Although once a Member of Knesset, Mayor Ron Nachman had no plans to run in Israel’s 2013 national elections. After all, he didn’t need to: Ron Nachman built a city.
In 1972 he founded the pioneering “nucleus” (6,000 people instead of the customary ten to twenty families); in 1978 he led the first families atop an empty mountain; in 1985 he became Ariel’s first mayor; and in 2013 he left the world a gift which it has yet to learn to love.
Ron was nominally curious about the upcoming elections, but in no way stirred. As usual, many of the candidates were his friends, while some were his rivals. But when the media is focused on the competition between his longtime partner, Prime Minister Netanyahu, and his recent colleague, Naftaly Bennett, the main event becomes rather uneventful.
Mayor Nachman’s greatness is not to be measured in the company of his friends, rather through the considered responses of his foes. Ron was both the envy and admiration of his greatest political adversaries. An unstoppable success story, attention gradually mounted as Mayor Nachman continued to create the unthinkable. House by house, facility by facility, dream by dream, Ron Nachman dared to build an Israeli city in what much of the world referred to as “the occupied West Bank” and what he referred to as Israel’s pupik (bellybutton). While international ire grew, Ron remained steadfast with his charismatic simplicity.
There’s nothing Ron enjoyed more than boasting Ariel’s achievements in front of a group of international journalists. He wanted the world to see what they refused to believe. The opportunities were abundant, as there was always something new to report about. The construction of homes, the establishment of industrial parks, mass absorption of Russian olim (immigrants), a boycott of the Center for the Performing Arts and the recognition of Ariel University – to name a few. Ron was always a colorful interview, and an unwavering adversary.
Indeed, arguing with Ron never took anyone very far. In his 1987 New York Times article about Ron, Thomas Friedman wrote:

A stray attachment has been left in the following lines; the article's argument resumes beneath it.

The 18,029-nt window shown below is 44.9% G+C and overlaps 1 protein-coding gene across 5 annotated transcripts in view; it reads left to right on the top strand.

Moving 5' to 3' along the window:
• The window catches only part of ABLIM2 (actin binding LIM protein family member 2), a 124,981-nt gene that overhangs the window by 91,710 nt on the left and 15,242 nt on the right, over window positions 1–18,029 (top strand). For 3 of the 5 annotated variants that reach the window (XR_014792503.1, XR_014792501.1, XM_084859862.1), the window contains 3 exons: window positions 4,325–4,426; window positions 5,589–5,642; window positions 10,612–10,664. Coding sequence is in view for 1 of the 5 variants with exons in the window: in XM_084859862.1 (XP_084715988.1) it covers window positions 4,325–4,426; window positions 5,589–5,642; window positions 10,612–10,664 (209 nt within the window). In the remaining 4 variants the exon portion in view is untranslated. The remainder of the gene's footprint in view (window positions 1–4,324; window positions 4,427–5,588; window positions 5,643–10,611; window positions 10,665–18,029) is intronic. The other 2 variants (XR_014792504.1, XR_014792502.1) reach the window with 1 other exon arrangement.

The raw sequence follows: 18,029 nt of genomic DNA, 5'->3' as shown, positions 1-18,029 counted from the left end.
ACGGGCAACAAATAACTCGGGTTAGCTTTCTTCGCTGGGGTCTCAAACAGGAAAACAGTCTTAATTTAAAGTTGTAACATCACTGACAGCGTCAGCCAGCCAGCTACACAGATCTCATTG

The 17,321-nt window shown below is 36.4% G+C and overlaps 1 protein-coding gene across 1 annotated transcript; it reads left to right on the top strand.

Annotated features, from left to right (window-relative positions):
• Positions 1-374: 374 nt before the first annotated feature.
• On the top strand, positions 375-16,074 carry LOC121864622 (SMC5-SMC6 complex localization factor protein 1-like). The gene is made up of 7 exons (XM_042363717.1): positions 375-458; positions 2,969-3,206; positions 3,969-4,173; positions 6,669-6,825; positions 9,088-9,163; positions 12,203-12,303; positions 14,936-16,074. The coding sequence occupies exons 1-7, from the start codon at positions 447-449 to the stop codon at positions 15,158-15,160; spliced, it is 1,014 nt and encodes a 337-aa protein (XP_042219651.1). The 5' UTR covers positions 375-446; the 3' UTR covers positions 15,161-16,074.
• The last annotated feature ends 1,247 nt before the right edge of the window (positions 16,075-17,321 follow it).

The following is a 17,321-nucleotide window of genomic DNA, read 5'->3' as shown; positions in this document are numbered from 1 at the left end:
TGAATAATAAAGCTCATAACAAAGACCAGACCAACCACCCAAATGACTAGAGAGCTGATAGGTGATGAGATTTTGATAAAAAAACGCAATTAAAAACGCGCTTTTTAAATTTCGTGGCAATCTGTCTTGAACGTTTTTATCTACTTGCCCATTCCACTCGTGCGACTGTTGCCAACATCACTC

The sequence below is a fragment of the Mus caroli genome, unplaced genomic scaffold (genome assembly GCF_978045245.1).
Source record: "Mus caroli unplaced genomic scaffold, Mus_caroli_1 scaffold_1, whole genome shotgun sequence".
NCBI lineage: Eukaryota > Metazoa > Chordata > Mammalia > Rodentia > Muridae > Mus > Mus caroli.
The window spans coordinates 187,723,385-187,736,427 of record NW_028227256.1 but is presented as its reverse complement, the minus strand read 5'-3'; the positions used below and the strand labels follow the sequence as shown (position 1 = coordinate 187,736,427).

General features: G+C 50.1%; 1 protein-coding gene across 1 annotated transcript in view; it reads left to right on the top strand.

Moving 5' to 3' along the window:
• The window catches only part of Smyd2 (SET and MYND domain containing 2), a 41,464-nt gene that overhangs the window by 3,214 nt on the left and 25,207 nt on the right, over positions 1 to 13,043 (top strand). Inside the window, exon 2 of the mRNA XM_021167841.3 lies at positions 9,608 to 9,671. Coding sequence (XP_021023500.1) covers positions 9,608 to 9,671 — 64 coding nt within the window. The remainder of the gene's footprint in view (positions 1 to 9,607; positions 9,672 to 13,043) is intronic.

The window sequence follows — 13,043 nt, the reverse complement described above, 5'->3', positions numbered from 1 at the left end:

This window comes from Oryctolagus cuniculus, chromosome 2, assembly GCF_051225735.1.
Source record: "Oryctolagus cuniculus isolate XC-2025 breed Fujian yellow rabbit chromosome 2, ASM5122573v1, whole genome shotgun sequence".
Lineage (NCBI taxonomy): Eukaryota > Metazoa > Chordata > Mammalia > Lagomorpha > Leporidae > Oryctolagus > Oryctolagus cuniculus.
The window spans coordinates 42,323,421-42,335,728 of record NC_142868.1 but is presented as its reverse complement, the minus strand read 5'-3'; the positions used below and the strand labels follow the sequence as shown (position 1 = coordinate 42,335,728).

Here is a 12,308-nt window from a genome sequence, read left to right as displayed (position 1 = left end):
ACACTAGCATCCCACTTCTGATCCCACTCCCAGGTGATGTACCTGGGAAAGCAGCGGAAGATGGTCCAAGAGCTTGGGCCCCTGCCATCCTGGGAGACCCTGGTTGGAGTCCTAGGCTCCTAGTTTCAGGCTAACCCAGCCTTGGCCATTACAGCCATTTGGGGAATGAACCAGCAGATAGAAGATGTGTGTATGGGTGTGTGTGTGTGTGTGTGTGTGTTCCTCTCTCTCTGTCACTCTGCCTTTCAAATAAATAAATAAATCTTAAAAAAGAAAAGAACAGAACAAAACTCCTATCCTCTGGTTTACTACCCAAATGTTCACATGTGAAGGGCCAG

As he headed back to his office, the tour over, a cement-mixer truck almost squeezed his car off the road. Mr. Nachman barely flinched. ‘I love those big trucks,’ he said. ‘I love that concrete.’
Like it or not, it’s difficult to argue with big trucks and concrete.
Zehava Galon – the leader of the proudly pro-Palestinian and anti-settlement Meretz party – could have accepted the challenge, but she didn’t want to. When invited to debate Mayor Nachman during a Conference of Presidents of Major Jewish Organizations visit to Ariel, Ms. Galon refused the opportunity. She had nothing personal against Ron, and she wouldn’t disrespect him by engaging in a mutual bickering session on his turf. The Member of Knesset who did turn up proved a rather disappointing opponent. Though firmly committed to the establishment of a Palestinian state in Samaria, he insisted that he has the greatest respect for Mayor Ron Nachman, and suggested that Ron should be awarded the Israel Prize.
Although challenged in the arena of public opinion, Ariel was never truly threatened when it came to realpolitik. While President Jimmy Carter was brokering peace with the Egyptians, the U.S. State Department came to an “understanding” that Ariel would be established to extend Israel’s narrow waistline. Then Minister-of-Defense Shimon Peres signed the authorization papers. Prime Ministers Barak and Olmert, who offered Palestinian statehood on 97%-99% of disputed lands, never even considered compromising Ariel’s consensus status. And today, with the electorate moving increasingly towards a pillar-of-defense-capable Israel, Ariel is clearly here to stay.
Politicians will come and go, but true leaders never die. The mark of a great man is in the admiration that his rivals bestow upon him, and the mark of a great leader is in his ability to realize accomplishments that will survive him.
Ron always knew how to make an entrance. Now, on the eve of Israel’s elections, he’s showing the world that he knows how to make an exit as well.
May his memory be forever blessed.